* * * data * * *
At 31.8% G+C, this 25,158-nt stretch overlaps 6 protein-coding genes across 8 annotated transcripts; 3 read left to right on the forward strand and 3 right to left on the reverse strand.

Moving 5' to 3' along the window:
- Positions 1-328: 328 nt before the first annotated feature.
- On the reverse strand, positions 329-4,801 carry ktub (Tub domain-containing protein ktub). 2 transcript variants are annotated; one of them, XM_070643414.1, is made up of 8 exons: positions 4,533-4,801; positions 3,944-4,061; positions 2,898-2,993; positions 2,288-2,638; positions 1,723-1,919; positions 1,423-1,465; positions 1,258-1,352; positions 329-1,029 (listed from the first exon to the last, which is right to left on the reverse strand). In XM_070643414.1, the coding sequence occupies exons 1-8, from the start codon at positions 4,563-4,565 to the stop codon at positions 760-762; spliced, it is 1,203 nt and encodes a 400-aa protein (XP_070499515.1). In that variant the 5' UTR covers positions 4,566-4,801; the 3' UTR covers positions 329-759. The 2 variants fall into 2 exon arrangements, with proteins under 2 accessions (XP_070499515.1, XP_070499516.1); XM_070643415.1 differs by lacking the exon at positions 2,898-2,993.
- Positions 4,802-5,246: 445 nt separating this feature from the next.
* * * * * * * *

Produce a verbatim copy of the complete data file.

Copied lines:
At 31.8% G+C, this 25,158-nt stretch overlaps 6 protein-coding genes across 8 annotated transcripts; 3 read left to right on the forward strand and 3 right to left on the reverse strand.

Moving 5' to 3' along the window:
- Positions 1-328: 328 nt before the first annotated feature.
- On the reverse strand, positions 329-4,801 carry ktub (Tub domain-containing protein ktub). 2 transcript variants are annotated; one of them, XM_070643414.1, is made up of 8 exons: positions 4,533-4,801; positions 3,944-4,061; positions 2,898-2,993; positions 2,288-2,638; positions 1,723-1,919; positions 1,423-1,465; positions 1,258-1,352; positions 329-1,029 (listed from the first exon to the last, which is right to left on the reverse strand). In XM_070643414.1, the coding sequence occupies exons 1-8, from the start codon at positions 4,563-4,565 to the stop codon at positions 760-762; spliced, it is 1,203 nt and encodes a 400-aa protein (XP_070499515.1). In that variant the 5' UTR covers positions 4,566-4,801; the 3' UTR covers positions 329-759. The 2 variants fall into 2 exon arrangements, with proteins under 2 accessions (XP_070499515.1, XP_070499516.1); XM_070643415.1 differs by lacking the exon at positions 2,898-2,993.
- Positions 4,802-5,246: 445 nt separating this feature from the next.